Bank of Canada Interest Rate Increase and Stabilizing House Price Index… What’s in Store for the Canadian Real Estate Market?
On July 11, 2018 news broke of a Bank of Canada interest rate increase to 1.5% — the highest interest rates have been since December of 2008.
Then, on July 12, 2018, the Teranet-National Bank House Price Index came out showing that house prices are making up lost ground in the second half of 2017.
While unrelated, both announcements share a commonality: they indicate what could be on the horizon for the Canadian housing market.
In its July 11 announcement, the Bank of Canada (BOC) referenced Canadian housing trends.
The BOC stated that household spending is being dampened by higher interest rates and tighter mortgage lending guidelines. It referenced recent data suggesting housing markets are beginning to stabilize following a weak start to 2018.
The following day, the House Price Index released, showing the same stabilization. The composite index in June 2018 was up 0.9% from May 2018, indicating that some of the ground lost in the second half of 2017 is being recovered.
However, even though the numbers are showing recovery, the index increase is still weak for this time of the year. According to the June 2018 report, written by National Bank of Canada senior economist Marc Pinsonneault, if the Index were purged from seasonal patterns, it would have been flat over the past three months.
Different types of dwellings are also affecting the Index. For instance, condo prices have risen rapidly in Toronto and Vancouver since the beginning of 2018 (after seasonal adjustment, up 7.8% and 16.3% annualized respectively).
Prices for other types of dwellings have held their ground, which could be reassuring in the wake of higher interest rates and stricter mortgage rules, such as the B20 lending guidelines.
In summary, the good news is that:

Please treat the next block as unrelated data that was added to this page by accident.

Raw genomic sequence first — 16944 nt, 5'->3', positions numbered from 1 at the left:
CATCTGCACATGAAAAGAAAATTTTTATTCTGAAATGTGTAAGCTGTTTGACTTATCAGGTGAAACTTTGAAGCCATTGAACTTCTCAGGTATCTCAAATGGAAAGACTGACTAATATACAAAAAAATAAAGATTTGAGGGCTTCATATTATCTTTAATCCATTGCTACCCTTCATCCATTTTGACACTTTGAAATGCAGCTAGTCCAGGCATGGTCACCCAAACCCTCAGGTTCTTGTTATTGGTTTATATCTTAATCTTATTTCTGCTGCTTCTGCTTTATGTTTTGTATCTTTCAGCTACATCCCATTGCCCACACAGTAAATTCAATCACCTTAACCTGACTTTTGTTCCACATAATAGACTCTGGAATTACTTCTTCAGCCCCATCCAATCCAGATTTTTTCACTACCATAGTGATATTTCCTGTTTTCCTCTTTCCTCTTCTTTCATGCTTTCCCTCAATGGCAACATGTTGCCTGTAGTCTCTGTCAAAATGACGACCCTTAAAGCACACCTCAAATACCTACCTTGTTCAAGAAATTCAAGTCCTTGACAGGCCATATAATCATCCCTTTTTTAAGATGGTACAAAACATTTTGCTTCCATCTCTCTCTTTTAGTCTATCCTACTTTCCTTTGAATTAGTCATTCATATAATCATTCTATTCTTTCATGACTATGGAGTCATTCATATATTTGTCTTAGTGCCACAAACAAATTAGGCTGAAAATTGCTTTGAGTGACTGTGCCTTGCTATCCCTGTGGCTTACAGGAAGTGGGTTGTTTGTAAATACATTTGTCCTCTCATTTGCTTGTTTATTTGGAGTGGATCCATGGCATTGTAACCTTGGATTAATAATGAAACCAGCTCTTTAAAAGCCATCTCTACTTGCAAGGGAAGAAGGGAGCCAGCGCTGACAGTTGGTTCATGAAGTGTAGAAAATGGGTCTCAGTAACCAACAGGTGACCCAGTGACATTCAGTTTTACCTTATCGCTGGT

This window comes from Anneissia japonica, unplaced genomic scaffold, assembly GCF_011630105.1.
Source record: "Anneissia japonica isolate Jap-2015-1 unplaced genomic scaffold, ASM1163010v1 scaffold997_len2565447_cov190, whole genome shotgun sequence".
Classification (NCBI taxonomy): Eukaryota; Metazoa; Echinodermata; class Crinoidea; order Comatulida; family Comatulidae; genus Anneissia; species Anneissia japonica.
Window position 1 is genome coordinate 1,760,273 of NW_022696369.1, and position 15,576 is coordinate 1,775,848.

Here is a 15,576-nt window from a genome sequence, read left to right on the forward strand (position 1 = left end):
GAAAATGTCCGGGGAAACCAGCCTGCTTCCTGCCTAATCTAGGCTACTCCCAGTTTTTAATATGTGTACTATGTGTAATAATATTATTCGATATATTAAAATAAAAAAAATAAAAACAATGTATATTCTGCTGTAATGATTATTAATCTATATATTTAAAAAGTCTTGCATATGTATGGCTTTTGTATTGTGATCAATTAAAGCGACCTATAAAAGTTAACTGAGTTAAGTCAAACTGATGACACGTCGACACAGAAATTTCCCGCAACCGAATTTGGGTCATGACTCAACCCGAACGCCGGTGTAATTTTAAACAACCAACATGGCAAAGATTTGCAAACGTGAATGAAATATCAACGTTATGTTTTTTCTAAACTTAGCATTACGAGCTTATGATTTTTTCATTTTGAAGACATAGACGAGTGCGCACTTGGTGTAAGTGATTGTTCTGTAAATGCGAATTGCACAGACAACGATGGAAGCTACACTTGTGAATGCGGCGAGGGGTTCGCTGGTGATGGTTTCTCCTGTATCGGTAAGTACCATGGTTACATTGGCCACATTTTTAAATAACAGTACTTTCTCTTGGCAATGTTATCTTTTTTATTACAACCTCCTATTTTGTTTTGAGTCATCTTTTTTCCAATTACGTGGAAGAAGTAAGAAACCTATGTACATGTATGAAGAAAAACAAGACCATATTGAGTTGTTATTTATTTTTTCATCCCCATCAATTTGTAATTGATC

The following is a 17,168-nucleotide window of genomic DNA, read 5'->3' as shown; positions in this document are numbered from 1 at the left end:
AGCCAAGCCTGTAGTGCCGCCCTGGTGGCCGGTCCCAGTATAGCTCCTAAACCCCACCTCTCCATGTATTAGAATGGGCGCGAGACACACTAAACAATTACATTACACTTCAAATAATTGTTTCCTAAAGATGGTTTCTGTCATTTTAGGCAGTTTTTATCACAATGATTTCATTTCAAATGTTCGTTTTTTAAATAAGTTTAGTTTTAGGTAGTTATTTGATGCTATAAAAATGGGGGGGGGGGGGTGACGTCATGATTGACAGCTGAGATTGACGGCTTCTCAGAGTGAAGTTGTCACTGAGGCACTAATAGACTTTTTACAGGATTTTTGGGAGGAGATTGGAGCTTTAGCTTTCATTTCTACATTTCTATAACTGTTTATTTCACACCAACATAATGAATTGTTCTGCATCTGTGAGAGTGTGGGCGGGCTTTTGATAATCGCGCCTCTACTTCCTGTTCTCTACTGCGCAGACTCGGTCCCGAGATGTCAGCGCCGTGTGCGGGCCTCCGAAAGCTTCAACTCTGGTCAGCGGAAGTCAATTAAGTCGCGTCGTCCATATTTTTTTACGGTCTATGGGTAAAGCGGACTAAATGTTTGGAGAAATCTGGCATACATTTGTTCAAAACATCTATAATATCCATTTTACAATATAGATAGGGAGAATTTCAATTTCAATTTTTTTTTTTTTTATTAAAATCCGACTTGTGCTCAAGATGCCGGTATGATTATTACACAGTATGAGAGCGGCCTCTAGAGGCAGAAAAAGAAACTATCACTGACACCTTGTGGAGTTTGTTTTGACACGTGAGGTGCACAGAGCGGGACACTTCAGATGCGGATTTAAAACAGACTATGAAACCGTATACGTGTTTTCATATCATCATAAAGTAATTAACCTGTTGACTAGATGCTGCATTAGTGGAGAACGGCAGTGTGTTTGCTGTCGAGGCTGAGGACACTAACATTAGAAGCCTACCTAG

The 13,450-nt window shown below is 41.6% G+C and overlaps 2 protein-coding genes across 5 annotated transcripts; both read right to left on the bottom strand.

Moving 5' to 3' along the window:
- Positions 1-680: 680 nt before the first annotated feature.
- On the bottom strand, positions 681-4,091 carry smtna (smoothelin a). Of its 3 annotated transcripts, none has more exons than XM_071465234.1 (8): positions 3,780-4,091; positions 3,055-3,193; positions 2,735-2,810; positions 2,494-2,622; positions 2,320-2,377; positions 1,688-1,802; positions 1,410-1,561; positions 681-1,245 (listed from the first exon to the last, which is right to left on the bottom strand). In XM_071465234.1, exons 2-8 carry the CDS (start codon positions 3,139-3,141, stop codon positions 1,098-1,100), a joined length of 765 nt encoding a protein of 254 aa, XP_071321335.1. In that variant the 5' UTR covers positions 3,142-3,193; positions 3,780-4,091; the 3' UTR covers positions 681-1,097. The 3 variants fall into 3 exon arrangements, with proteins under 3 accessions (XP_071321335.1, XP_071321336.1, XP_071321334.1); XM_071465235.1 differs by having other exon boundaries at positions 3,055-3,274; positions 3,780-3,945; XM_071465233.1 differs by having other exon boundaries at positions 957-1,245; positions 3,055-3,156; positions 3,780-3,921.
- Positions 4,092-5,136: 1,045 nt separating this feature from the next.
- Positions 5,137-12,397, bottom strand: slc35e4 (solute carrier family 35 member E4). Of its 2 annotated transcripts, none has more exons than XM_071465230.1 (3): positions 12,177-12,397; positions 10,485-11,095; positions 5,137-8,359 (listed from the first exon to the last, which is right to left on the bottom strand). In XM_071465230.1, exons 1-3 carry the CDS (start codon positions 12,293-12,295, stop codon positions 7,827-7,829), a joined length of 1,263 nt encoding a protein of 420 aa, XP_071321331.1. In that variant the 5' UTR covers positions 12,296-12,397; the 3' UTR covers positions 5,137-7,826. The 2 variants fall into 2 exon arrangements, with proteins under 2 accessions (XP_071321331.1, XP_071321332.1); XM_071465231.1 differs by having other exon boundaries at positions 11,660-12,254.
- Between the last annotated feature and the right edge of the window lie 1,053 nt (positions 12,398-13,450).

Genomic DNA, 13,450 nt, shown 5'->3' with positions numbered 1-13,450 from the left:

- Canadian household debt levels are going down. This is also good for lenders who are stress testing mortgages and looking at other components, such as the Gross Debt Service Ratio (GDS) – the amount of total housing-related debt a person carries – and the Total Debt Service Ratio (TDS) – amount of total debt a person carries.
- Even as interest rates rise, and mortgage regulations become stricter, house prices for more traditional dwelling types are holding steady.
- Condo prices are still on the rise, indicating that they continue to be a popular and affordable.
- While not at a record high, the House Price Index has shown stabilization. Only time will tell if this trend continues, but many economists are predicting it will.
The next BOC rate announcement is set for September 5, 2018. It is appears unlikely, however not impossible, for there to be another increase at that. The Royal Bank of Canada predicted in July of 2018 that the BOC will continue to raise interest rates to 2.25% by the first half of 2019, but growing household income will provide some offset.
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Even as uncertainty remains, our real estate technology will help you stay agile and provide your clients with their best options.
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